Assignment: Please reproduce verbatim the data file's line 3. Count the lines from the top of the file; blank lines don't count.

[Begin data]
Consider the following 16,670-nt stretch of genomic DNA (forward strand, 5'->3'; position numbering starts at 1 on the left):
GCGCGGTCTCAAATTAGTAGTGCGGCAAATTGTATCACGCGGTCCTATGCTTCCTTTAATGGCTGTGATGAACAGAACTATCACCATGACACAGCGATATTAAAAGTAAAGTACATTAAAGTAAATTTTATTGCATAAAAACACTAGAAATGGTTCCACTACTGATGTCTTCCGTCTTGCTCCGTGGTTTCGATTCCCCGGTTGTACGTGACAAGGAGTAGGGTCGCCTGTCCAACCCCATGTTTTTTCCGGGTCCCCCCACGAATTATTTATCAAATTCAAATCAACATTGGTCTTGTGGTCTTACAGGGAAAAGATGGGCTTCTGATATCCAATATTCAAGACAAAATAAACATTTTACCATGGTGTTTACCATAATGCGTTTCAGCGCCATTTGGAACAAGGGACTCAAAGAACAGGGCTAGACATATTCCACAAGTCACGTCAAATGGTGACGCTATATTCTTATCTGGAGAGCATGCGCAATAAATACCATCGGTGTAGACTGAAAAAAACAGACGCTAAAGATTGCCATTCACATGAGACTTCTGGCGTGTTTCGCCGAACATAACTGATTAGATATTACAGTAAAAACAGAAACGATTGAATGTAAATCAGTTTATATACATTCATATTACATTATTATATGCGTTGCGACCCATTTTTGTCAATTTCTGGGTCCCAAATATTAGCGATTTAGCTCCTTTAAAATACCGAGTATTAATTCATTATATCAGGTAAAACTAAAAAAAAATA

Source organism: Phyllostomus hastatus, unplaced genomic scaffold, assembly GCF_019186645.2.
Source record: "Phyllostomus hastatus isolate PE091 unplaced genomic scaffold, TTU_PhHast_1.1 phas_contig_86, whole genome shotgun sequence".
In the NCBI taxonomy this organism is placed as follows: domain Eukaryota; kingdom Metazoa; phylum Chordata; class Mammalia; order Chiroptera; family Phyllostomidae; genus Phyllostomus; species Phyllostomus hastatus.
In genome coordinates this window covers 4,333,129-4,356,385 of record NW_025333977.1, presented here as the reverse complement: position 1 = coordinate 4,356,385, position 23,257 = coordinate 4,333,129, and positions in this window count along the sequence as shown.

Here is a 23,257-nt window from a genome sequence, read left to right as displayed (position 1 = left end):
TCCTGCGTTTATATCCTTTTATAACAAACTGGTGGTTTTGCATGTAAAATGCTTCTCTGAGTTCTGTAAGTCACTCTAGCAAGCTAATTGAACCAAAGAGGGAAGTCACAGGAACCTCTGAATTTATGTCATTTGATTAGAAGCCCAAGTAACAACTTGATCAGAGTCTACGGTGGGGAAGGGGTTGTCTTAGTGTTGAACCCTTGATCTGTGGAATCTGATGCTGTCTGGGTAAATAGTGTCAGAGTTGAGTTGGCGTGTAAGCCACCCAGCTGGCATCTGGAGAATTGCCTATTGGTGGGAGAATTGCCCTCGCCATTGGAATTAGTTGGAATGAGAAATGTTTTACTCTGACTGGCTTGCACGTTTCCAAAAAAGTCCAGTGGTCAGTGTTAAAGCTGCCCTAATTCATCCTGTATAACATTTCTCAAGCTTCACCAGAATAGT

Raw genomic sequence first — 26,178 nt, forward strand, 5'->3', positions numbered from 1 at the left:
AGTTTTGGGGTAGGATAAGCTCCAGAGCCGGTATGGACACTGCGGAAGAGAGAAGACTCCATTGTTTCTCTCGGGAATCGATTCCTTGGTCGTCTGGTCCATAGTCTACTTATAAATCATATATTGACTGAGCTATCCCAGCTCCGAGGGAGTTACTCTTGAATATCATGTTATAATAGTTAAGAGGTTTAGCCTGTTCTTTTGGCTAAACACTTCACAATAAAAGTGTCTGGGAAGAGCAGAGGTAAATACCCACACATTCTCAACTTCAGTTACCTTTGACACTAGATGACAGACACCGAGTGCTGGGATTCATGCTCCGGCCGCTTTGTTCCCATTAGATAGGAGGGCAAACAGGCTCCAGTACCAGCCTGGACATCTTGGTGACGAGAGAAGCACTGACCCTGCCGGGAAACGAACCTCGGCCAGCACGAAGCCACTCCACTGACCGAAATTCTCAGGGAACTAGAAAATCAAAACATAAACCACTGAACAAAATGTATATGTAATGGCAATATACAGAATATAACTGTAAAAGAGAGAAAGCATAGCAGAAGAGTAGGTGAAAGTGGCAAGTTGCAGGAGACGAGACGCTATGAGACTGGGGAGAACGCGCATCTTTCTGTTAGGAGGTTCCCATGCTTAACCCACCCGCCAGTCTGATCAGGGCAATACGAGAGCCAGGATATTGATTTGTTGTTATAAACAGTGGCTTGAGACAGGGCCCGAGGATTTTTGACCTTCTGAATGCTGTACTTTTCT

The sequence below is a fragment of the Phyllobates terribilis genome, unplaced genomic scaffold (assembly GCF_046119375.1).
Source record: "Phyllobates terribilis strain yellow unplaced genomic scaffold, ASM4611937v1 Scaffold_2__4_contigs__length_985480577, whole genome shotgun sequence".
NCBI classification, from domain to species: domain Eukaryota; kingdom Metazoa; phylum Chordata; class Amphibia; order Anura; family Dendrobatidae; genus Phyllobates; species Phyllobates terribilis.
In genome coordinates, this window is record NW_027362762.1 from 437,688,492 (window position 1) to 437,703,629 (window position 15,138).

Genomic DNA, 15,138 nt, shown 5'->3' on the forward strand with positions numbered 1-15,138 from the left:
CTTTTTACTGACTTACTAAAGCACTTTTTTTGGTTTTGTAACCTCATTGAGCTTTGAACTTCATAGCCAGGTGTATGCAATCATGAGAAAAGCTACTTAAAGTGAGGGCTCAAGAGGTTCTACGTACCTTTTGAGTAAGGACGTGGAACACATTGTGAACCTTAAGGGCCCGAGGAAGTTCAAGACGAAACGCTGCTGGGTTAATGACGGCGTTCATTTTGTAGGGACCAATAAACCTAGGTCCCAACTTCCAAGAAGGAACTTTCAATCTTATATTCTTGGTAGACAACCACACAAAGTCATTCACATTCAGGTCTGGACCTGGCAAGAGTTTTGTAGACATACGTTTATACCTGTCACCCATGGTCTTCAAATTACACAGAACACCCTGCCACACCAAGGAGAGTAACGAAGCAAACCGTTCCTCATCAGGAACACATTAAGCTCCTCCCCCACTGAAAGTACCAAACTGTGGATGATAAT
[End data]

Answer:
Source organism: Phyllostomus hastatus, unplaced genomic scaffold, assembly GCF_019186645.2.